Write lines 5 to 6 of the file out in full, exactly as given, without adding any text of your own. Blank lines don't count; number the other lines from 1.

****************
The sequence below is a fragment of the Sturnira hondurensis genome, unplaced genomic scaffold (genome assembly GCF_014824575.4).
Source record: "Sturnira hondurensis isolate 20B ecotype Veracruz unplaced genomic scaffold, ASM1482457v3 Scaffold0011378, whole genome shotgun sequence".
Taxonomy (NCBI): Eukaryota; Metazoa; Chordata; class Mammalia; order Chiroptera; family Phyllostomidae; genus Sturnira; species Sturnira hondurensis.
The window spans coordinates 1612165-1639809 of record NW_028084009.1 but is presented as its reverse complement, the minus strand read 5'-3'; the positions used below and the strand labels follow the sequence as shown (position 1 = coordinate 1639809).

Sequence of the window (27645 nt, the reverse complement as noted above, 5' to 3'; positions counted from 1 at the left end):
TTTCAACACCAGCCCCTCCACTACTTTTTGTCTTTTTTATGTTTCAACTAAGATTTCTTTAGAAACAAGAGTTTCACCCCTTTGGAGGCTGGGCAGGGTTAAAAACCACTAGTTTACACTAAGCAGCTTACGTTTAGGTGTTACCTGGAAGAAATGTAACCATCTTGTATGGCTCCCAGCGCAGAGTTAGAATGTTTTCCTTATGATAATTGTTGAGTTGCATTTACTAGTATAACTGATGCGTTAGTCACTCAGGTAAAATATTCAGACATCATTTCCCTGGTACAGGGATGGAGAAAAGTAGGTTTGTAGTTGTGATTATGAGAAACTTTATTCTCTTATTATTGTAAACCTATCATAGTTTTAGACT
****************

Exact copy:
Sequence of the window (27645 nt, the reverse complement as noted above, 5' to 3'; positions counted from 1 at the left end):
TTTCAACACCAGCCCCTCCACTACTTTTTGTCTTTTTTATGTTTCAACTAAGATTTCTTTAGAAACAAGAGTTTCACCCCTTTGGAGGCTGGGCAGGGTTAAAAACCACTAGTTTACACTAAGCAGCTTACGTTTAGGTGTTACCTGGAAGAAATGTAACCATCTTGTATGGCTCCCAGCGCAGAGTTAGAATGTTTTCCTTATGATAATTGTTGAGTTGCATTTACTAGTATAACTGATGCGTTAGTCACTCAGGTAAAATATTCAGACATCATTTCCCTGGTACAGGGATGGAGAAAAGTAGGTTTGTAGTTGTGATTATGAGAAACTTTATTCTCTTATTATTGTAAACCTATCATAGTTTTAGACT